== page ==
The minaret in Vabkent is located in the city of Vabkent, Vabkent district, Bukhara region. Specialist literature mentions its similarity to the Kalon minaret of Bukhara, but the size is smaller and the decoration of the minaret of Vabkent is worse.
From the outside, the minaret is covered with polished bricks arranged in staggered order. Under the minaret’s lantern is an inscription made of carved terracotta covered with glaze.
The inscription states that the minaret was built by Bukhara Sadr Burkhan ad-Din Abd-al Aziz II in 595 AH (1198 – 1199). The tall minaret can be seen from afar on the way into the city.
The minaret in Vabkent is one of the most refined creations of Uzbekistan’s architecture from the end of the XIIth century. Century. The date of the beginning of construction (1196 – 1197) can be read under the Kufi inscriptions in the lower decorative step surrounding the tower.
And on the upper tier, it is written in “Diwani” handwriting: “This minaret was built in the months of 595”. The minaret in Vabkent has poorer fittings and is 7 metres lower than the Kalon minaret in Bukhara.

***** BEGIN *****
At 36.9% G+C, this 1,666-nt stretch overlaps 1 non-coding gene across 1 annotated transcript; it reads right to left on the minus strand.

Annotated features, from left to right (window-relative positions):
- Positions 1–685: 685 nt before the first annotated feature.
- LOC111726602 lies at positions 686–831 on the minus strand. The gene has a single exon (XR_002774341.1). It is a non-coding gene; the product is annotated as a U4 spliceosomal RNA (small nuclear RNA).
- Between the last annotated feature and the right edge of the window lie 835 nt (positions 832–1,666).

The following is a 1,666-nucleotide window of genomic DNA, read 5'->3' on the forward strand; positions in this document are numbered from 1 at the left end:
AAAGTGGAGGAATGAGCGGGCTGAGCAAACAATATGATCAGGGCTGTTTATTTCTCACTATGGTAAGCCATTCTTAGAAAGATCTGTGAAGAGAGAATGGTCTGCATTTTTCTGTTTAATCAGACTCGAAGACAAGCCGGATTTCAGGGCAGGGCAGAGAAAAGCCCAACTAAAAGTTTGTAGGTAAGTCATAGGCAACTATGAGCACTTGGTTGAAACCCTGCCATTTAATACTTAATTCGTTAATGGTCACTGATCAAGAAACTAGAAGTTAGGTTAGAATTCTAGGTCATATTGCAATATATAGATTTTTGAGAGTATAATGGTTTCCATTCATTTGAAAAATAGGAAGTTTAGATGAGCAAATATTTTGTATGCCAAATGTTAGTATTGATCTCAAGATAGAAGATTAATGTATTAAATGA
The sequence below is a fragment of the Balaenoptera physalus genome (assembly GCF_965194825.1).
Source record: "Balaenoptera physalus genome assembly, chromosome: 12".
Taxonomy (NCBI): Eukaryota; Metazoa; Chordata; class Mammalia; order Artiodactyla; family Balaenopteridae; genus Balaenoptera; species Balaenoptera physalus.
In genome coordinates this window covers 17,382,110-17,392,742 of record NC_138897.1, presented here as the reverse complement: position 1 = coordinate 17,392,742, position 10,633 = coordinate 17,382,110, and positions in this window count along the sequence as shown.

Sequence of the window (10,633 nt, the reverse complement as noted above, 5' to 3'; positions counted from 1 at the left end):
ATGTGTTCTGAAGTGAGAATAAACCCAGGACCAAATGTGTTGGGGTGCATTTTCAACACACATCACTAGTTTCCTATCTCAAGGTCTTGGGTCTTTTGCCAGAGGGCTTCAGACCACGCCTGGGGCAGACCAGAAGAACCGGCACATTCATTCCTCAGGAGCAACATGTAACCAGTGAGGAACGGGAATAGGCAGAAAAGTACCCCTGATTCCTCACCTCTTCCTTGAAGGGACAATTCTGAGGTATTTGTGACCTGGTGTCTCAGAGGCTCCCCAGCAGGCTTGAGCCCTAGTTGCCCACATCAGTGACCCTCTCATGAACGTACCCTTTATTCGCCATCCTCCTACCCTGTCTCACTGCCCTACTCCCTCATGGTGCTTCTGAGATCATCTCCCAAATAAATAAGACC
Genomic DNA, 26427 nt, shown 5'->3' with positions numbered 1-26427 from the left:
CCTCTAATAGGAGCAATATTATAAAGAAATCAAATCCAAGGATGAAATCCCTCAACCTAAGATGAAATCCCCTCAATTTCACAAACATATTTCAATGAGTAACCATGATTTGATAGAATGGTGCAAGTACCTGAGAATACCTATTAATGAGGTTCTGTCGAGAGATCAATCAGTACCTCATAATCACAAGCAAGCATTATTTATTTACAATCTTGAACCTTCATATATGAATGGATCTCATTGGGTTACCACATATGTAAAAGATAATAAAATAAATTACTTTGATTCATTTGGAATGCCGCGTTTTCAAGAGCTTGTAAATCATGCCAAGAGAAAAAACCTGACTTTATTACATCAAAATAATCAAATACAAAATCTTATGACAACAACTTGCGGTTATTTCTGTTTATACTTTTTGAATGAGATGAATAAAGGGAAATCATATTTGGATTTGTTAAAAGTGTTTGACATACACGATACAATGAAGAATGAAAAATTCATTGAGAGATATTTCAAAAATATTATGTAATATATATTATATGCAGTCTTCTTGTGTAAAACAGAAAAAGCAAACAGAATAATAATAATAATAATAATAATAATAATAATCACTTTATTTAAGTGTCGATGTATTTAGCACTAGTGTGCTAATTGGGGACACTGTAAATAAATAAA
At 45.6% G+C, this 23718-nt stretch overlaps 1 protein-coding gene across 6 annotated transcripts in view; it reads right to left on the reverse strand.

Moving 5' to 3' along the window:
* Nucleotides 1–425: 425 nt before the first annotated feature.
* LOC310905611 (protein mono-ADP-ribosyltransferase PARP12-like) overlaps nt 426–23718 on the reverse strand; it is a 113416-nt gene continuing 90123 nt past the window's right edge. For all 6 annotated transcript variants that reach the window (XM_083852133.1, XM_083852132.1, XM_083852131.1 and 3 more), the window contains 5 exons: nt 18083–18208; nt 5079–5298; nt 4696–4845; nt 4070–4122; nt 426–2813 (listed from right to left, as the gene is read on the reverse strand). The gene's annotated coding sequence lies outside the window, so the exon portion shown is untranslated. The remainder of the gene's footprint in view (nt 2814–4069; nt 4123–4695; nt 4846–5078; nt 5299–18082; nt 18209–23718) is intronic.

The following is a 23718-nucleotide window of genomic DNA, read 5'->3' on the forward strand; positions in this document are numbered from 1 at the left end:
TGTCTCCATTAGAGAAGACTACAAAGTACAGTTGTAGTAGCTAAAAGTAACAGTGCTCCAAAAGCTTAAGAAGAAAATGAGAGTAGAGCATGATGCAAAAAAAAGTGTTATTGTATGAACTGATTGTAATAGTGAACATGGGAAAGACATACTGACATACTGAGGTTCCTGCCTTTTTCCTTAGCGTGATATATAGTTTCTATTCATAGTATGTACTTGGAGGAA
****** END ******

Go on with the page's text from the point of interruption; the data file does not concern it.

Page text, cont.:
However, the slimmer proportions of the hull make the minaret in Vabkent appear taller and more graceful than the Kalon minaret. The minaret is staggered on the outside and clad with cut bricks.
Under the lantern is a glazed inscription in carved terracotta. The minaret is almost 39 m high, 6.2 m in diameter at the bottom and 2.8 m at the top. The ascending slender trunk of the huge column is crowned by a multi-arched lantern with a magnificent stalactite cornice at the base and at the top.
One can only reach this rotunda via the spiral staircase. The trunk of the minaret is decorated with ornamental belts (figurative masonry, carved terracotta with epigraphic and geometric ornaments), between which run smooth fields of facing.
It is laid out in pairs of bricks with inserts between them of vertical “arches” and punctiform bricks, different on all floors. Each is pleasing to the eye in its own way.
The remarkable uniformity of composition here is achieved through refined interpretations of the basic method.